First, I don't agree with that interpretation personally (if that's what Chopin had wanted, he would have written it that way, meticulous soul that he was), so I wouldn't put too much stock in how something "should" be played. In this etude, the voices are this flying passage and the melody in the bass. Breaking it up further is artificial-sounding. That's my opinion, and it's no better or worse than the writer's. In other words, what you SHOULD do is make up your own mind. :)
As for what a "voice" is on the piano: voices are just different lines of music played together. This is rigorous in, say, a fugue; a fugue has three or four voices (usually three or four, but sometimes more; five voices isn't all that uncommon) that all run along simultaneously. This version of Bach's first two-part invention (sort of like a fugue with two voices) will illustrate the concept clearly:
Now, once you get past the baroque period, the idea of voices is still there, but more loosely applied. Here's Brahms' Intermezzo Op. 118 No. 2. Have a look at the F# minor section at 1:50. You will see that there are three distinct voices, three distinct musical parts, going on simultaneously. You will also see that Brahms went to considerable trouble to notate the middle (or "inner") voice in such a way that it didn't get lost in the lower voice, even though the lower voice has a lot of the same notes. That's why a lot of the notes have both upward quarter note stems and downward eighth note stems.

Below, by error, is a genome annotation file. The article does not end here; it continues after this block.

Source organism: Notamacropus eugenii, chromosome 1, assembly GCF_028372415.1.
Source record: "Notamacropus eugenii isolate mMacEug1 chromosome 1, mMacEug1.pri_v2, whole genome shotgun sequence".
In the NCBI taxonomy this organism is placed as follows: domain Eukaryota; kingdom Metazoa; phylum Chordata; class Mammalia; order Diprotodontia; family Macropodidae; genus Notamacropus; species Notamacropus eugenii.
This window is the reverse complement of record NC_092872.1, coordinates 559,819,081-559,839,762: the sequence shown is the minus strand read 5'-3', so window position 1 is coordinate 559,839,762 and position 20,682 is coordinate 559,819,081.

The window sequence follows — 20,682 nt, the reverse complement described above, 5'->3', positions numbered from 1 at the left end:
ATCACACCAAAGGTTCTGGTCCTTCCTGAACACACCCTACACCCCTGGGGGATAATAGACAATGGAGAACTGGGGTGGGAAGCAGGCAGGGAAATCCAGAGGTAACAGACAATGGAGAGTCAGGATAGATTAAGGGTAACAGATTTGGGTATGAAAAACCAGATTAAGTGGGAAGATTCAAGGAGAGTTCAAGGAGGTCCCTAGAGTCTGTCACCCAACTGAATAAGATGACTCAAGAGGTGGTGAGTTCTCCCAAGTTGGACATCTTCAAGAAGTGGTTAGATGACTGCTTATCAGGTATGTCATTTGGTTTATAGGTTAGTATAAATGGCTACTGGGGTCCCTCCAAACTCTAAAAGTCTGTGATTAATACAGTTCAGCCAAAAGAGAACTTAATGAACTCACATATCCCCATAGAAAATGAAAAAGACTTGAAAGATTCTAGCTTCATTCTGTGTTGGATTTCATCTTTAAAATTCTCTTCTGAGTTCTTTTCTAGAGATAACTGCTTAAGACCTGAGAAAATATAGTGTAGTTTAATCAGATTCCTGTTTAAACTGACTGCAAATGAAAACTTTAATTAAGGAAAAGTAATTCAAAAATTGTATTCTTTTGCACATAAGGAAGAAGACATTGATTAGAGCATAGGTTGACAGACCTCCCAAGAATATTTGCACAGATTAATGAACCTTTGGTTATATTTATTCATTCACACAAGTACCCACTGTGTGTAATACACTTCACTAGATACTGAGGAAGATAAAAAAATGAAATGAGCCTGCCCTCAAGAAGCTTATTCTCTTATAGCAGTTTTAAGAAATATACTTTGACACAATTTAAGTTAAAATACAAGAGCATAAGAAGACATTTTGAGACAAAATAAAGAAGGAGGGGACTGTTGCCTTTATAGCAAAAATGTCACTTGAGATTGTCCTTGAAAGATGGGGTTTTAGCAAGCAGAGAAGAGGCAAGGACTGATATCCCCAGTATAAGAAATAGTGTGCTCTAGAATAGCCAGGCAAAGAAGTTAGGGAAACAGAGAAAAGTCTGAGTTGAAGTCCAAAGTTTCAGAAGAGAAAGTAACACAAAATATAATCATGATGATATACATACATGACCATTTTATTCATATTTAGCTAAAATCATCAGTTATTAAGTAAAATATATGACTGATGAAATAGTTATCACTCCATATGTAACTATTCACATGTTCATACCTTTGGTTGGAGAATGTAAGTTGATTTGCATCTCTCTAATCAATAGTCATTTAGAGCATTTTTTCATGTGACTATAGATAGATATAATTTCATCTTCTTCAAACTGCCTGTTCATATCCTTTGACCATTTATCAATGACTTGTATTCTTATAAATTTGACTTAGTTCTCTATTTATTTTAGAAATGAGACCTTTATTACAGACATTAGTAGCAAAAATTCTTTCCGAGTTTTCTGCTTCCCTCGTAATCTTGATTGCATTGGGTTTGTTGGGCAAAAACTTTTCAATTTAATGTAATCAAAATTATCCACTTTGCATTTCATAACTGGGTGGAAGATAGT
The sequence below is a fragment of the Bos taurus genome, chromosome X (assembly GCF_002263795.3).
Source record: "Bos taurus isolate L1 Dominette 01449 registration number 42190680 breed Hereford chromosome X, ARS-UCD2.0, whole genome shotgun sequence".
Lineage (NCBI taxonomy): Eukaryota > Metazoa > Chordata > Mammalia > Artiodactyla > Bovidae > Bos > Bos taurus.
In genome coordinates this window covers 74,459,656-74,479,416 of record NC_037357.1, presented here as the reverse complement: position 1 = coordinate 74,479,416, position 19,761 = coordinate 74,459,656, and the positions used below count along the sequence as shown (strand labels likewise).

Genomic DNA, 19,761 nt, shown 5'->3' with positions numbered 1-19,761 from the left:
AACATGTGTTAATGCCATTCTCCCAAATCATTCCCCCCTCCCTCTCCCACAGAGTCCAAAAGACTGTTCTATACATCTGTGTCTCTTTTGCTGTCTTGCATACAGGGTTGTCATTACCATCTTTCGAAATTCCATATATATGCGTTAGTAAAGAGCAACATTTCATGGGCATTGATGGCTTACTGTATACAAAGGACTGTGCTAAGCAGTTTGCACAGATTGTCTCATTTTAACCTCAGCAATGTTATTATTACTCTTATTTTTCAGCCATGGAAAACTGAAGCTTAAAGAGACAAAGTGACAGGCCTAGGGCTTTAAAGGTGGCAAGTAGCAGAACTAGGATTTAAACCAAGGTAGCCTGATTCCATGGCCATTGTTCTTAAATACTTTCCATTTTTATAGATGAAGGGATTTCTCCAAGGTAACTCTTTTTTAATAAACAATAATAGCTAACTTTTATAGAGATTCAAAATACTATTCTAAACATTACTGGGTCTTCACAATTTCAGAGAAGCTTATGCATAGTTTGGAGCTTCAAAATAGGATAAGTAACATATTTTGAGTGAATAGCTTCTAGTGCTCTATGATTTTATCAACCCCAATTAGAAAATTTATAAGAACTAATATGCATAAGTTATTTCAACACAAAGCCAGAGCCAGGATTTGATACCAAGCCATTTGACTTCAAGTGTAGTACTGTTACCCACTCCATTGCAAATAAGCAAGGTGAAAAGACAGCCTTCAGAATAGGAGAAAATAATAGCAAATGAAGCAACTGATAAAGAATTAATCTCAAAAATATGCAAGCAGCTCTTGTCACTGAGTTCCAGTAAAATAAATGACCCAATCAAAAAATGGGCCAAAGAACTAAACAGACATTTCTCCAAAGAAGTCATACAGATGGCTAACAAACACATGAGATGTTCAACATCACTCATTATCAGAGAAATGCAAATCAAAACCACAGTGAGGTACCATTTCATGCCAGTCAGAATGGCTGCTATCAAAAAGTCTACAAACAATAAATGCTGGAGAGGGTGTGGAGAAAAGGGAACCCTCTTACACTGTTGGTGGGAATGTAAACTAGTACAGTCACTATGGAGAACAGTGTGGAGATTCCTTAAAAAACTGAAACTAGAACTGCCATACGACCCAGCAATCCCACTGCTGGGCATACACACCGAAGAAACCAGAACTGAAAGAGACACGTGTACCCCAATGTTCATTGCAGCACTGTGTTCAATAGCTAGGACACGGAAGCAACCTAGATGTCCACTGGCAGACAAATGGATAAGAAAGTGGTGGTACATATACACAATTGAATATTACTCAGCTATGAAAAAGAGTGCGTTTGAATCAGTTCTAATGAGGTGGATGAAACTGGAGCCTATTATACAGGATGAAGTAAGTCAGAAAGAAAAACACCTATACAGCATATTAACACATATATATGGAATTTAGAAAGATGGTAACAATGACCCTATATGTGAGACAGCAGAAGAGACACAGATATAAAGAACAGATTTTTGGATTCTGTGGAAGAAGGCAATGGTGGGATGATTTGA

Contrast that with the più lento section that begins at 2:29. There's an obvious melody in the top note of each chord, and the rest of the notes are obviously harmonizing chords, so the obvious way to play it (which is not to say the only way to play it) is to bring out the top note in each chord, and let the other notes enrich the melody as a harmonic accompaniment.
So, the composer will give you clues about his intentions with bringing out inner voices, and Brahms was particularly meticulous about this as was Chopin. But also, what you are "supposed" to do is interpret the composer. That means that your performance is a partnership between you and the composer, not a rendering of the music as the composer would play it. You can look for less-than-obvious melodic lines in music, and if you think they express your musical feelings, then that's what you play.
We can go back to Chopin to illustrate this. Here is a performance of his Nocturne No. 9 in Bb. Look at how Rubinstein treats the inner voices; for the most part they are subjugated to the main melody. When he does bring out an inner voice, it's only in small areas, and when it was written that way. An example is at 1:18, the measure just past the one marked "D" in the score.
Now, here's another performance, with an animated score. (I wouldn't personally separate the music this rigorously into voices, but it's one of the requirements of an animated score. Some of the different-colored voices are meant to run together.) You'll notice that Malinowski puts much more emphasis on the inner and bass voices than Rubinstein does (and interestingly, he downplays the inner voice at the point I mentioned in the Rubinstein performance).
So, as you can see, voicing, like phrasing and to a lesser extent dynamics, is very much open to personal interpretation. If someone tells you that you are "supposed" to do it in a particular way, I would take that with a grain of salt. Guidelines rather than rules.